Tam: That’s a really good question. I like to separate out the high quality and the timeliness. Back in the day, 2009, when we first started with less than 10 people, we were launching one game a month. We certainly gained some traction there. Today, we have 150 people and we’re still launching one game a month. We have more people, but we’re not launching faster. Our quality has stepped up tremendously. At least 10, 15 times, if you just do the simple math of 10 people doing one game then and 150 people doing one game now. I think that’s the right way to go. You’ll see mobile gaming, as it matures… The production values are going to keep pushing up, and that’s what we’re about to do. That’s definitely happening. Two things that makes us so unique and different, though… The first thing is, we have this network that I talk about. What it allows us to do is, we save money on the marketing front, because we don’t have to put that much into marketing. That means we can hire more talented people. We can put all that money we saved on marketing into production values and innovating with mobile gaming. That’s what’s happening. Second, we push on the technology. The Dolphin engine that I talk about is one of many things we’ve built here that will allow us to constantly push the production values up at a fairly decent cost, and also at a fairly rapid pace. Part of it is the graphics engine. It’s totally proprietary, but you can compare it to the Cocos2d engine out there. We built a graphics engine and a game development engine to help us keep getting better and better graphics. If you look at the latest game we have, Monster Story, the quality in there is just day and night compared to the games we launched two years ago, or even a year ago. The number of animations, the frame rate, all that stuff is advancing.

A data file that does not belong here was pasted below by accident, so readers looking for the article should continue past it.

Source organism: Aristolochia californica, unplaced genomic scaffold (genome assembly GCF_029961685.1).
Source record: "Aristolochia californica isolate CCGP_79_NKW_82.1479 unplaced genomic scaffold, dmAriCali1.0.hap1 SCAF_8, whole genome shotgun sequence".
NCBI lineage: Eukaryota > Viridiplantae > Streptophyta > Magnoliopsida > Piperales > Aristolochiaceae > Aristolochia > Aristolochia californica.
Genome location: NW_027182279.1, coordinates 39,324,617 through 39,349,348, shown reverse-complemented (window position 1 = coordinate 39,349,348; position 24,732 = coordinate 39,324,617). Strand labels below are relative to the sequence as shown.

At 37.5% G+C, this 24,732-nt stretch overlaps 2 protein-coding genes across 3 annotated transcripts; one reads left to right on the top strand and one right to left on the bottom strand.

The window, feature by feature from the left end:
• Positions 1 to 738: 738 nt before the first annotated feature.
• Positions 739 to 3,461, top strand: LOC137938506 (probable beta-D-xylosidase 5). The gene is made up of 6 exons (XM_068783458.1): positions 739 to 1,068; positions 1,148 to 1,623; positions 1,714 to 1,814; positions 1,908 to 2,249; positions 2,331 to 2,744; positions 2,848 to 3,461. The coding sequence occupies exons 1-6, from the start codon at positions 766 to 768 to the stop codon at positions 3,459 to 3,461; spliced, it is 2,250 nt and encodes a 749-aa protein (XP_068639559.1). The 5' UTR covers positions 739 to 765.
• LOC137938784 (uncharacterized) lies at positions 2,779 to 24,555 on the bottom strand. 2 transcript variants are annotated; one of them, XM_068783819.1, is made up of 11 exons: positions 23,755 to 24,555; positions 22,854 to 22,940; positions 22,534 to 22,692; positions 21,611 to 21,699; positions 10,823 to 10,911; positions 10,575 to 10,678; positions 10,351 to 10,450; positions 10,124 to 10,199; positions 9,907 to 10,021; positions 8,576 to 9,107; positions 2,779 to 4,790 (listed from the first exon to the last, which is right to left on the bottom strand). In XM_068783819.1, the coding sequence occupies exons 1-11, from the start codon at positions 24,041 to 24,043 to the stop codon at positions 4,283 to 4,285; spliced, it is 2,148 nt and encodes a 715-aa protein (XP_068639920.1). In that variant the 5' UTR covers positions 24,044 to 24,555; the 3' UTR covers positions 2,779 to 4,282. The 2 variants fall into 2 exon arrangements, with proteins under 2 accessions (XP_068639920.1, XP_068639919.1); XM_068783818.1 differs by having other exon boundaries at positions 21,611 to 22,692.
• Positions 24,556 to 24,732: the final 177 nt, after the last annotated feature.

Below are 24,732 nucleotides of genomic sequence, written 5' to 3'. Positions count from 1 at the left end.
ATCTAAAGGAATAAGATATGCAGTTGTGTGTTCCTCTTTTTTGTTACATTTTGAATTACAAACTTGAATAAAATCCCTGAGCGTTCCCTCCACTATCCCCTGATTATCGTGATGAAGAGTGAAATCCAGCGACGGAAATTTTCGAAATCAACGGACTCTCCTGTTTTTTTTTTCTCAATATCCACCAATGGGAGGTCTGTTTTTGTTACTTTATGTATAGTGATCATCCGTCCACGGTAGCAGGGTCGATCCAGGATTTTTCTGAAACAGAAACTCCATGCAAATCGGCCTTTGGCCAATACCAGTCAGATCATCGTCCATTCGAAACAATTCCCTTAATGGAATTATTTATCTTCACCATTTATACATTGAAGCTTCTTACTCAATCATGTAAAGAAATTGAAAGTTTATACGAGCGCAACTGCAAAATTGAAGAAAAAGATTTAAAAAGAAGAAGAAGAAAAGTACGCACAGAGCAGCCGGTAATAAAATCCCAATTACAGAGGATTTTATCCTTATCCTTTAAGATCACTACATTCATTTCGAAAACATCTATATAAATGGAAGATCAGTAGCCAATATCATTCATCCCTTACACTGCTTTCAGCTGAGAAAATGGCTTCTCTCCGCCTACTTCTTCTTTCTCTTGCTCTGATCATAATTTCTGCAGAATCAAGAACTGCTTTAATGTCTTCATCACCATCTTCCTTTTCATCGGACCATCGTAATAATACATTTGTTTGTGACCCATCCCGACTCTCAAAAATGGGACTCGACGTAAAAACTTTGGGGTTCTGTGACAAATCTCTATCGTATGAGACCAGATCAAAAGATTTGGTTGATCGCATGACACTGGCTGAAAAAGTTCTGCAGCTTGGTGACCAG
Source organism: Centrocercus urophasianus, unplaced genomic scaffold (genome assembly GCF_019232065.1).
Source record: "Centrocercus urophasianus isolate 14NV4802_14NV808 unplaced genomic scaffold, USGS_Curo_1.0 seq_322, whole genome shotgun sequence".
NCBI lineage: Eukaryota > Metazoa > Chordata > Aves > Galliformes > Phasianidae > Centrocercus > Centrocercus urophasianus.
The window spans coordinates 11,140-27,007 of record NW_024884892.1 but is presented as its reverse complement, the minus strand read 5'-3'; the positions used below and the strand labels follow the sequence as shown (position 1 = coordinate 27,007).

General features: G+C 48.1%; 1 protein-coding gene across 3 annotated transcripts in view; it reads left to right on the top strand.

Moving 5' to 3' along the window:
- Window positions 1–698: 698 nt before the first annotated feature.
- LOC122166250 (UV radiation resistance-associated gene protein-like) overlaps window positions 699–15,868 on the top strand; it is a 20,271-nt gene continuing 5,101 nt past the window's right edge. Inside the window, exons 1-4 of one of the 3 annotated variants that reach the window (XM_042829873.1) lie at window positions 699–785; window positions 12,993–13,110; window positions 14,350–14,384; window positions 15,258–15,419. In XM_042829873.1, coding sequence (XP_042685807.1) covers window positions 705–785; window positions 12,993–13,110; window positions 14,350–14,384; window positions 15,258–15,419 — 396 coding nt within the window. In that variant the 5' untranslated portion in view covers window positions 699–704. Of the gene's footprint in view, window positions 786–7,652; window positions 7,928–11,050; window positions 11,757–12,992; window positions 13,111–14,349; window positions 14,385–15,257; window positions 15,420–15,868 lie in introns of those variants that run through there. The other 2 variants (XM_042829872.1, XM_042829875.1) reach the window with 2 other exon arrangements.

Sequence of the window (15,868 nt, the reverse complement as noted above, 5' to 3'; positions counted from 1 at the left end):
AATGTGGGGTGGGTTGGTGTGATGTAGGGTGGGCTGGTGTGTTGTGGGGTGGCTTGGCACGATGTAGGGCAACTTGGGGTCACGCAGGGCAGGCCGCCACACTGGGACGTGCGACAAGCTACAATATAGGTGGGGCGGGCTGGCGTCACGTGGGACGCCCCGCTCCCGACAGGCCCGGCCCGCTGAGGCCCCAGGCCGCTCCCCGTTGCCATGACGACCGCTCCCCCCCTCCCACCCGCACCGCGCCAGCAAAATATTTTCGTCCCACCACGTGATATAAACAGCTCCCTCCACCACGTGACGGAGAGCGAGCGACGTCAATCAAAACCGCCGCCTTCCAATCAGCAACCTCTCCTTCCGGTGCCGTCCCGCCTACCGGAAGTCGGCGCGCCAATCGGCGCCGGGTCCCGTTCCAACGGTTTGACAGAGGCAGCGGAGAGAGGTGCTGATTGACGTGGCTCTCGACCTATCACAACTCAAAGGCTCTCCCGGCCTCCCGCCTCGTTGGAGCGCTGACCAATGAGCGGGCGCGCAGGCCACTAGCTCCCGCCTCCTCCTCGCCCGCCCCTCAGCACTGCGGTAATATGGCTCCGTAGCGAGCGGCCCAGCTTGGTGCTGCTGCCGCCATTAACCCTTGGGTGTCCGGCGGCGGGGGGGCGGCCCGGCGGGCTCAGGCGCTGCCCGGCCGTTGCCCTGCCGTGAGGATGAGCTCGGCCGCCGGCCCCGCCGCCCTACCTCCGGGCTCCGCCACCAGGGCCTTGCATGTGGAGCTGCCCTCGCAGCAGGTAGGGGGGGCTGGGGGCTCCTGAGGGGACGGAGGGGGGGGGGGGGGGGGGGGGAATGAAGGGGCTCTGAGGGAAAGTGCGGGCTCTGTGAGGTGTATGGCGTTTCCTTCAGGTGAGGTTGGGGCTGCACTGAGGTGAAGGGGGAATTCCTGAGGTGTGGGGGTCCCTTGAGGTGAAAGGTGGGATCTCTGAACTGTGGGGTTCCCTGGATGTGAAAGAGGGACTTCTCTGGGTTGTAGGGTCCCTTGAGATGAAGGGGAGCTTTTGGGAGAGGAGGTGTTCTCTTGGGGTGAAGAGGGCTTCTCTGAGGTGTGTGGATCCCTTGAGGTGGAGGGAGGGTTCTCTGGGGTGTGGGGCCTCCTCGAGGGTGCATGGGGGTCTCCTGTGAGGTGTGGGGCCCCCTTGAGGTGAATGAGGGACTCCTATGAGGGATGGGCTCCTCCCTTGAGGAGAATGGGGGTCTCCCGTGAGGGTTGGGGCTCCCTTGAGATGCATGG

GamesBeat: I guess the good thing is that the market is getting bigger all the time. A lot more devices are being sold every day.

Tam: Definitely. We estimate at least 1.7 million new devices are activated every day. That’s why we keep pushing on getting our games to the market as soon as possible. Every day we don’t push the game out, we lose 1.7 million potential customers. That’s absolutely true.

GamesBeat: How do you feel about Windows 8?

Tam: We’ve taken a look into it. Right now we’re not developing for it, but I think it has a lot to offer to the mobile ecosystem.

GamesBeat: And what about expanding more into different territories? Japan or China or wherever else?

Tam: It’s definitely on our minds. For the longest time, we’ve been dominating in the U.S. and the western world. English-speaking countries. We certainly understand that the Asian world and other countries have a higher growth rate than some more developed countries. We’re currently working on it.

GamesBeat: Where do you see Storm8 in, maybe, a year or two from now?